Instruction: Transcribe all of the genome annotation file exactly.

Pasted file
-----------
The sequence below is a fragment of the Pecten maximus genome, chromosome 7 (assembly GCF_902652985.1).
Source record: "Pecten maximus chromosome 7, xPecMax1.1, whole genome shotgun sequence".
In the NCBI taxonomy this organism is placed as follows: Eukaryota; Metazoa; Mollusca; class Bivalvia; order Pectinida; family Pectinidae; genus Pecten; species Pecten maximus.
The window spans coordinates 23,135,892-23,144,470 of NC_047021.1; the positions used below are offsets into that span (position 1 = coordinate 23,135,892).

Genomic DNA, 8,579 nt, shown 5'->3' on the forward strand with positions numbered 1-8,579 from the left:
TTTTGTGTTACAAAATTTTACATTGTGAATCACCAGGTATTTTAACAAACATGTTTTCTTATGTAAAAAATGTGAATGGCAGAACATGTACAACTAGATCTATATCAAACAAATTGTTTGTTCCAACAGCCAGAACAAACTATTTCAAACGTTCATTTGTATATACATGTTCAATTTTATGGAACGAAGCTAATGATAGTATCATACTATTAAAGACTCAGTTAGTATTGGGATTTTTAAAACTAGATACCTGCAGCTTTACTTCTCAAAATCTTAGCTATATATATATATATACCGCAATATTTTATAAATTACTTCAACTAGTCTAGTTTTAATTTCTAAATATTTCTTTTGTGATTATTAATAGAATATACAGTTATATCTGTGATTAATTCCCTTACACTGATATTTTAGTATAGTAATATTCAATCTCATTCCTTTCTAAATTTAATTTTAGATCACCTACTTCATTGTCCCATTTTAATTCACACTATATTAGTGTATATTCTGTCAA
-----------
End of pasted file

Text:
The sequence below is a fragment of the Pecten maximus genome, chromosome 7 (assembly GCF_902652985.1).
Source record: "Pecten maximus chromosome 7, xPecMax1.1, whole genome shotgun sequence".
In the NCBI taxonomy this organism is placed as follows: Eukaryota; Metazoa; Mollusca; class Bivalvia; order Pectinida; family Pectinidae; genus Pecten; species Pecten maximus.
The window spans coordinates 23,135,892-23,144,470 of NC_047021.1; the positions used below are offsets into that span (position 1 = coordinate 23,135,892).

Genomic DNA, 8,579 nt, shown 5'->3' on the forward strand with positions numbered 1-8,579 from the left:
TTTTGTGTTACAAAATTTTACATTGTGAATCACCAGGTATTTTAACAAACATGTTTTCTTATGTAAAAAATGTGAATGGCAGAACATGTACAACTAGATCTATATCAAACAAATTGTTTGTTCCAACAGCCAGAACAAACTATTTCAAACGTTCATTTGTATATACATGTTCAATTTTATGGAACGAAGCTAATGATAGTATCATACTATTAAAGACTCAGTTAGTATTGGGATTTTTAAAACTAGATACCTGCAGCTTTACTTCTCAAAATCTTAGCTATATATATATATATACCGCAATATTTTATAAATTACTTCAACTAGTCTAGTTTTAATTTCTAAATATTTCTTTTGTGATTATTAATAGAATATACAGTTATATCTGTGATTAATTCCCTTACACTGATATTTTAGTATAGTAATATTCAATCTCATTCCTTTCTAAATTTAATTTTAGATCACCTACTTCATTGTCCCATTTTAATTCACACTATATTAGTGTATATTCTGTCAA